Just when you think you’re working in a progressive discipline – one that is conscious and reflexive with regard to issues of race and gender – you hear a story that makes your heart sink. And it’s never just one story, because once one story has been told others begin to come out. There are stories of people of color and women being consistently overlooked for funding, jobs and promotion. There are stories of women being treated like children, and put in their place. And these stories are all justified by a logic other than race and gender – quality or quantity of work, academic “fit”, lack of funds, abrasiveness or lack of self-control. But it happens so consistently to particular people and not to others that it can’t help but raise questions among those who are paying attention.
Not enough people are paying attention. Our discipline has come a long way. In spite of – and maybe even because of – our history as a colonial science, we have made great strides in terms of being more reflexive and conscious of issues of race and gender in our research. We go to great lengths to ensure that our informants or collaborators feel included – even when they don’t particularly care about our projects. We call out racism and sexism in other disciplines and in society as a whole. But still we have failed miserably in many cases to turn that reflexive gaze upon our day-to-day practices, and in the academic departments we call home.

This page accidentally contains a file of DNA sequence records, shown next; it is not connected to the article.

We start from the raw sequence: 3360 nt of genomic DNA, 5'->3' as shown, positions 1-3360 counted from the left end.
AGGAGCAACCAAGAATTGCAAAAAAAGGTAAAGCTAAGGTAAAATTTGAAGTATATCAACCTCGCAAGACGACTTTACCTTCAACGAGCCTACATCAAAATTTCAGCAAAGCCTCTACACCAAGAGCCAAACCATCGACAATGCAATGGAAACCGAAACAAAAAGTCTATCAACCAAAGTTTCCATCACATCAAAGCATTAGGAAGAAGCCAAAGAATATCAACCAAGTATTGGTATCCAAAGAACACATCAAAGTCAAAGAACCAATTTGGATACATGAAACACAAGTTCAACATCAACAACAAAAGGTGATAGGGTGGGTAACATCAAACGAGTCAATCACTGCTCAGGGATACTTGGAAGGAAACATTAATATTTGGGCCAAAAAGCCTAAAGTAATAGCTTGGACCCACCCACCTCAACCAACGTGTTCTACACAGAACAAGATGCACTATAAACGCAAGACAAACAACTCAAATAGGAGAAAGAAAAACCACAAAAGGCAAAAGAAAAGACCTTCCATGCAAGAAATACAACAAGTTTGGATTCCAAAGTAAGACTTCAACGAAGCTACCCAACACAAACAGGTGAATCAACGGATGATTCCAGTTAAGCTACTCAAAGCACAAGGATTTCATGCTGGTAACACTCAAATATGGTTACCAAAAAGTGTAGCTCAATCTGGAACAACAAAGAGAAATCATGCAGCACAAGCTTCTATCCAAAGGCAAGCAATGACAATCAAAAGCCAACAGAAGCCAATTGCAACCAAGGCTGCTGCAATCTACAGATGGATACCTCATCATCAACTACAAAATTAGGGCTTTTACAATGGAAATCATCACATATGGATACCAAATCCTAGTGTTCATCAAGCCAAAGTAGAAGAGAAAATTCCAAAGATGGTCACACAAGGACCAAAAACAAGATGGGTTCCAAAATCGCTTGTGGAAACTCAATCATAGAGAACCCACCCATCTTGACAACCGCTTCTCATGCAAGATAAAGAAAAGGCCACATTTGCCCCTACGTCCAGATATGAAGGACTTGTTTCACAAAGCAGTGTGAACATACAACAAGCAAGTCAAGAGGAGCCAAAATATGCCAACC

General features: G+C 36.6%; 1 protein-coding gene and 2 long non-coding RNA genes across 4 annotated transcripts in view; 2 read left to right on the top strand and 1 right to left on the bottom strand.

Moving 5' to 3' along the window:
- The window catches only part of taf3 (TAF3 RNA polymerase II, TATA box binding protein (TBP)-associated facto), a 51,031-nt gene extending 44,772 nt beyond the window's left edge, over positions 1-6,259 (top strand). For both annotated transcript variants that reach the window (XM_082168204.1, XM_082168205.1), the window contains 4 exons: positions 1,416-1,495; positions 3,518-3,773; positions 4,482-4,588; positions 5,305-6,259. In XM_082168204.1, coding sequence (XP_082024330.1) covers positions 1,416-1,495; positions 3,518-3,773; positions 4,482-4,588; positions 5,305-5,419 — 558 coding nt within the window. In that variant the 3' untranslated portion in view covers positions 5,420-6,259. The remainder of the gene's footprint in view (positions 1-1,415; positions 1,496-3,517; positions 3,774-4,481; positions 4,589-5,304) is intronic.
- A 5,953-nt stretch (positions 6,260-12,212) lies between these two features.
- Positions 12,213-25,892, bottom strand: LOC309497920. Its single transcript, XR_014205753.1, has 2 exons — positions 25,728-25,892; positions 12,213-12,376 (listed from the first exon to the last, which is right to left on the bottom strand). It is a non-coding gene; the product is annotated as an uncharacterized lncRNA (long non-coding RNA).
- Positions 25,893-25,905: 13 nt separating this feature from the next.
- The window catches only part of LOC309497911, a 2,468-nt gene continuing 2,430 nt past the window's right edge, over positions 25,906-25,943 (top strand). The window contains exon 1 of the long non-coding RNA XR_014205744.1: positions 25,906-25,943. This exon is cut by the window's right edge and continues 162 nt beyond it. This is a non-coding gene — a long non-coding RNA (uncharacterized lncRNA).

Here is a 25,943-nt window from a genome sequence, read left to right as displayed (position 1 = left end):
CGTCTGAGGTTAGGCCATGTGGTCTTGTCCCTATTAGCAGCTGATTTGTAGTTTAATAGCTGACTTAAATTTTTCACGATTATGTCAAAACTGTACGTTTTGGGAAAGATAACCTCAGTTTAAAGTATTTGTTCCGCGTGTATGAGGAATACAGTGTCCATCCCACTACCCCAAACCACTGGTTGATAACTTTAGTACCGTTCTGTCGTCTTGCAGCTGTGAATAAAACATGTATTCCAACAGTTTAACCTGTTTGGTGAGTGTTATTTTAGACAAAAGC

I’m not the first person to call attention to this, and if this post gains any traction in the discipline it will serve as one more tragic reminder that the voices of women and people of color are not being heard. But I feel the need to do something, and writing this little blog post on this obscure corner of the internet is the one thing – the one minimal thing – I can do.
What we need is a serious discussion of race and gender within our own field. Not race and gender in “the field” – a space comfortably distanced from our everyday lives even when the actual place is just down the street – but race and gender in our departments, in our writing, in our daily habits. Anthropology has a lot to offer the world, and we make a substantive difference out there, but it’s time to hit home a little harder and make a difference in our own worlds.